Hi everyone! My name is Chloée, and I am currently in the first year of my MA program. Through my blog series, I will attempt to provide a broad scope of my experience as a disabled student.
In this first edition, I thought it would be interesting to bring some awareness regarding service animals – in particular service dog. As a handler, there has been instances where I wanted to address this topic. I believe this is the perfect platform to do so. As such, this week, I am giving voice to my service dog as she explain how we navigate grad school… through her own eyes. This will provide a brief overview of our daily triumphs and struggles as a team, but must not be generalized as a uniform experience for all service dogs and their handlers. Enjoy!
Hello there. Some of you may already have crossed paths with me on campus or within the greater Kingston community. I am usually trotting alongside my handler while she navigates daily life – yes, folks have previously referred to me as a miniature horse when I walk. My name is Denise, and I am a cream coloured standard poodle. I am also a service dog, which is why I wear a vest while in public. Being a service dog looks differently for all of us, but for me is to remain cognizant of my handler’s needs. We have worked together as a team for almost 4 years, and can predict our subsequent movements. However, I am easily distracted with folks who attempt to give me attention, and this hinders my capacity to remain present and responsive to my handler’s movement. Therefore, it is challenging for me to react quickly when my handler gives me a command because folks are talking or gazing at me. Even when it seems as though I am sleeping, I remain on alert to my handler’s needs and react accordingly.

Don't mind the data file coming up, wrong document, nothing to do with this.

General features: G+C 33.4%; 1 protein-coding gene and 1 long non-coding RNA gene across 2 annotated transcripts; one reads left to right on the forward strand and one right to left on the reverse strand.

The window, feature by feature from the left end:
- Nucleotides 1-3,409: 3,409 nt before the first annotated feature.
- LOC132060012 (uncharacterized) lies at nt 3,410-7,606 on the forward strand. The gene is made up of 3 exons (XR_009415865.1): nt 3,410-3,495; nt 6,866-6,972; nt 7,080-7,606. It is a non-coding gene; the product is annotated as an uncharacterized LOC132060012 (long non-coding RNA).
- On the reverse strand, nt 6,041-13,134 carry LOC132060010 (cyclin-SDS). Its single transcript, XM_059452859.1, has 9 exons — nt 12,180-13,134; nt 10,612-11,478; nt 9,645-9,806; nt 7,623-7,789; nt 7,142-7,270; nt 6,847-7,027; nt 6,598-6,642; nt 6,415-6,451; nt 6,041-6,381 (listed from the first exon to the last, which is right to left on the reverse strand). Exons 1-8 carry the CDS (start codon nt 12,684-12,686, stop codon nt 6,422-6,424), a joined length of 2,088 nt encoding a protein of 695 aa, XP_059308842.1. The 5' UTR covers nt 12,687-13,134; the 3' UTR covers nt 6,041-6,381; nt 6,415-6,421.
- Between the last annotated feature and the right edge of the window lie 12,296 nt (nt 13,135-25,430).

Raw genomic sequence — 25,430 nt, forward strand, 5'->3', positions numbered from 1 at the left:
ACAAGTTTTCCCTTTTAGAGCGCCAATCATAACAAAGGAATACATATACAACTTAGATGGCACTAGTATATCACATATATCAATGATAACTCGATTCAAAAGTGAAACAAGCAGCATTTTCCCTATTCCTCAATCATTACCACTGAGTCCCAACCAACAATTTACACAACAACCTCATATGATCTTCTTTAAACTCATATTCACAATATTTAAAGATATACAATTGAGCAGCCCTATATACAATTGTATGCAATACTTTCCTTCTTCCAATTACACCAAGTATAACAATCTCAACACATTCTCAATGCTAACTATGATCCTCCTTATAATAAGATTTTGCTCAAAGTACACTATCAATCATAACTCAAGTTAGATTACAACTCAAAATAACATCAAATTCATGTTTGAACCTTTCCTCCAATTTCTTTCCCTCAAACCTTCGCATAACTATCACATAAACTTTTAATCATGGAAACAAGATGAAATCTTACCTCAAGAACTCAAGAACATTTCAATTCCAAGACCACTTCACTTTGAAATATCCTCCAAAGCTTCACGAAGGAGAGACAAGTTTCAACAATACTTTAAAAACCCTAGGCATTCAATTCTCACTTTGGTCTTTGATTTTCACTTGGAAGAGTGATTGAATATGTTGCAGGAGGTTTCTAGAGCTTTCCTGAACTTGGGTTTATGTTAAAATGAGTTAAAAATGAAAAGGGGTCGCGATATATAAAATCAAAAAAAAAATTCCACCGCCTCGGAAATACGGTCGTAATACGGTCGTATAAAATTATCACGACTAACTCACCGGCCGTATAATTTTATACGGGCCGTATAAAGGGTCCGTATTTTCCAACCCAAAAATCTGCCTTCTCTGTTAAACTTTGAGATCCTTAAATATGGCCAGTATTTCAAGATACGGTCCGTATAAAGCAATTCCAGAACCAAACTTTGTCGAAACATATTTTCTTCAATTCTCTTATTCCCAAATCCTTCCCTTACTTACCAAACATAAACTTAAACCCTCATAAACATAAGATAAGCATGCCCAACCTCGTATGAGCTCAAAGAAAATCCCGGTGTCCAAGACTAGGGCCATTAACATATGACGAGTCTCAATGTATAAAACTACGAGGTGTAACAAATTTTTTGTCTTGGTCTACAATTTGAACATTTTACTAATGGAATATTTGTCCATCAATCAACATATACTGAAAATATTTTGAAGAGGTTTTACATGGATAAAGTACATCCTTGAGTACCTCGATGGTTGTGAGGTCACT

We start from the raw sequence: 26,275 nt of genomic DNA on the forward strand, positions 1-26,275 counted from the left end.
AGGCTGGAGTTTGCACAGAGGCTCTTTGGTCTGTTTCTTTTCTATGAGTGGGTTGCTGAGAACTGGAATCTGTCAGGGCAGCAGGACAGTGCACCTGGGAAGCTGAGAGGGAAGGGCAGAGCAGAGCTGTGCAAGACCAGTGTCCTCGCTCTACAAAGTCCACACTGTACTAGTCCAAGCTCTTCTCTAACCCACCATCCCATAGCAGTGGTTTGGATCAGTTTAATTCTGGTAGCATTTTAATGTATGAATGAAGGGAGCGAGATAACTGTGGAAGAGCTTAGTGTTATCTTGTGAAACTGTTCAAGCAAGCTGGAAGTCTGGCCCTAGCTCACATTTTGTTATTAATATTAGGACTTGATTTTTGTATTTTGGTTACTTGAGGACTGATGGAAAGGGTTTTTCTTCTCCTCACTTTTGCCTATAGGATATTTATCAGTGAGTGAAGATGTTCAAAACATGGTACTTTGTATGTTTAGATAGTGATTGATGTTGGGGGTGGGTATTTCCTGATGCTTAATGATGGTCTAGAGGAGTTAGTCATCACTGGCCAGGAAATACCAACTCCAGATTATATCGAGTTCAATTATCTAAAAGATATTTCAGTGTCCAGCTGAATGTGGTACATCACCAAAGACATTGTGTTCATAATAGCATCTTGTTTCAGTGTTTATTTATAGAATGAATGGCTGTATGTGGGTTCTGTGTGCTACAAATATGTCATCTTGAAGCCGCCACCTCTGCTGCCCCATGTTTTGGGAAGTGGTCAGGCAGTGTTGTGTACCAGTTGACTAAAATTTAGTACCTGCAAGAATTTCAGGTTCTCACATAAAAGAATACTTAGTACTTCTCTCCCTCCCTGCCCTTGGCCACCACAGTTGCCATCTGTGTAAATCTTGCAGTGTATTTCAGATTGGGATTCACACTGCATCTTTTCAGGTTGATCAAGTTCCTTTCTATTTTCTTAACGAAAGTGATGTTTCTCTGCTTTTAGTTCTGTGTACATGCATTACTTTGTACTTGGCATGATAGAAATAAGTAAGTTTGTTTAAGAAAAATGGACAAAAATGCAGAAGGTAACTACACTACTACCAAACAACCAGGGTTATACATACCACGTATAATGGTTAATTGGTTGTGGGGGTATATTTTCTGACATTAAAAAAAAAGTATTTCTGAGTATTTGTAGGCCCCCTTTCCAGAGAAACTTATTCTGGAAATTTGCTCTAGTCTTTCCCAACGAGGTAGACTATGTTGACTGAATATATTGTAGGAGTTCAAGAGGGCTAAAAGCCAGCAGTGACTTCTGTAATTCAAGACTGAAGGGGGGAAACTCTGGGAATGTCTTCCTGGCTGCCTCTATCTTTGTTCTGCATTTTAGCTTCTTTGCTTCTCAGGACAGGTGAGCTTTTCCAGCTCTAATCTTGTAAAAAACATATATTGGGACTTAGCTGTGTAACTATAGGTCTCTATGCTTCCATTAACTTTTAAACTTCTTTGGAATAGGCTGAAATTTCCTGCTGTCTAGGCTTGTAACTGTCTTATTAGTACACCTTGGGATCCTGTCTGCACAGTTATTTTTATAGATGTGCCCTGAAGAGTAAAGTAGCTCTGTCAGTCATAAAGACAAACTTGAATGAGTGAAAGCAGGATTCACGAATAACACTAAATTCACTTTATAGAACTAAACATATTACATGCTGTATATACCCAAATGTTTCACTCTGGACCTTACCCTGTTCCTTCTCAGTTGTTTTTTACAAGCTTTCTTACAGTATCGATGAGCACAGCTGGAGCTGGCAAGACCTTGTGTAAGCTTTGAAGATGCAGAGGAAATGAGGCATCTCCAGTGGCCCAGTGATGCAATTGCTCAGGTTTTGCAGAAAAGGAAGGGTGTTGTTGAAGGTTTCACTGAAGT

Folks are often curious of the duties I perform on a daily basis, and she usually provides the same answers. My handler leads a very hectic lifestyle, which results in my days being unpredictable. This keeps life interesting – and me on my ‘paws’. Somedays I may sleep for hours beside my handler’s desk as she works in her office while other days we are navigating the bus system and head on train rides to explore different cities.
My handler and I experience stigmatization because folks are still unfamiliar with the role of service dogs, which is one of the most challenging aspect of my jobs. I must wait longer for my handler to voice what I need to do, and some folks believe it is easier for them to jump in. On the contrary, I find it more difficult to obey a command while someone I do not know also attempts to address me simultaneously – especially when we are faced with a challenging situation. I get confused during these moments and can react accordingly.
Chloée here. I hope that these previous paragraphs were somewhat insightful. Do you have anything to add? Comment below and let’s start a dialogue!
Are you interested in reading about a particular topic pertaining to accessibility and disability in my next blog? Reach out to firstname.lastname@example.org and let me know.